While the engineering community's response to the new Design Pod has been positive, the introduction of the design class and Design Pod caused mixed reactions for some. The location of the Design Pod used to be home to the Blue Express Cafe. Many students were surprised to see the removal of this popular place to get food. Economics student Alex Mao (T'20) was especially sad to see the cafe go.

"Professor Saterbak and I are collecting feedback from all of the involved groups—faculty, TAs and students—to see what we can do in the next iteration of the course to make sure it's a meaningful, inspiring, and effective course!"

"When I got back to school and saw that Blue Express was gone, I was pretty disappointed. It was my favorite spot for lunch whenever I had class in the LSRC. The Design Pod did look really cool from what I saw though, so I'm glad to see that the space is being put to good use," said Mao.

Upperclassmen engineering students were disappointed that they didn't have the same opportunity to take the class as freshmen. Mechanical engineering student Jake Morris (E'20) wished the class debuted sooner.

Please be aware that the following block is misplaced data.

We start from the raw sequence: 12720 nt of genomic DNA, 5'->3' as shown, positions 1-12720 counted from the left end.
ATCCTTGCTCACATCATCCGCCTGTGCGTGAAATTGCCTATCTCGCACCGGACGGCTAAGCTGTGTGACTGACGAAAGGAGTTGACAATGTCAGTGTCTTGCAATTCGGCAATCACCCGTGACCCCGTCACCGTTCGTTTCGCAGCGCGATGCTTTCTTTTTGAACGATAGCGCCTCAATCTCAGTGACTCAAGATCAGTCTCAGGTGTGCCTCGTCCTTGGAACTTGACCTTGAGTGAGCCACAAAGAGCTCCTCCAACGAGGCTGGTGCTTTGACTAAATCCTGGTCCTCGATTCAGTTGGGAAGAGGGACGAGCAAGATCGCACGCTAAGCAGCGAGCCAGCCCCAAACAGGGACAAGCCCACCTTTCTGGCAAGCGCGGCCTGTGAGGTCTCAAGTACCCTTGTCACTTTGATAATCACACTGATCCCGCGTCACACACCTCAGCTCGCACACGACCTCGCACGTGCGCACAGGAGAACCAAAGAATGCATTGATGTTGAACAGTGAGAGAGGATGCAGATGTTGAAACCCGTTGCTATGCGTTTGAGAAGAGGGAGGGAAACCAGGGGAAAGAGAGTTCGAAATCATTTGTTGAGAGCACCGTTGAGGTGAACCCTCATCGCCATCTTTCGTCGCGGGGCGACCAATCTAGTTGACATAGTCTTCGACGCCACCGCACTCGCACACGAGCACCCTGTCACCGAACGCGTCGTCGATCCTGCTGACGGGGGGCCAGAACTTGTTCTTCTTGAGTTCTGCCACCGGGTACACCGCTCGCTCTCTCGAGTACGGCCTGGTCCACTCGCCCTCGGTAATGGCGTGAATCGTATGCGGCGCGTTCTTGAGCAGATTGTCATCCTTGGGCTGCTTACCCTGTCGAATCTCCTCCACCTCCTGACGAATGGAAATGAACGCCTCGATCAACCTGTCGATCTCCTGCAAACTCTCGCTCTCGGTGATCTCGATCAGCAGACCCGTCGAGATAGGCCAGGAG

"I took the Computational Methods course during my first semester, the one all engineering students at Duke take," said Morris. "While I enjoyed that class, I would've loved to have the opportunity to take the new class alongside it. Solving challenges for the community and implementing design-based solutions would've been a great way to gain quick engineering experience at when I first got to Duke."

Overall, the new course is on the right track. Students are eager to learn about the engineering design process and have been willing to try new things and break out of their comfort zones, and Saterbak and Santillan are now looking to continue the momentum of the class in future semesters.

When asked whether she would recommend the design class to future first-year students, Gooneratne responded, "I would absolutely recommend the course to other first-years! It's definitely solidified my decision to go into engineering."

Ryan Kempf is a sophomore pursuing a mechanical engineering major and finance minor.

2018 DukEngineer banner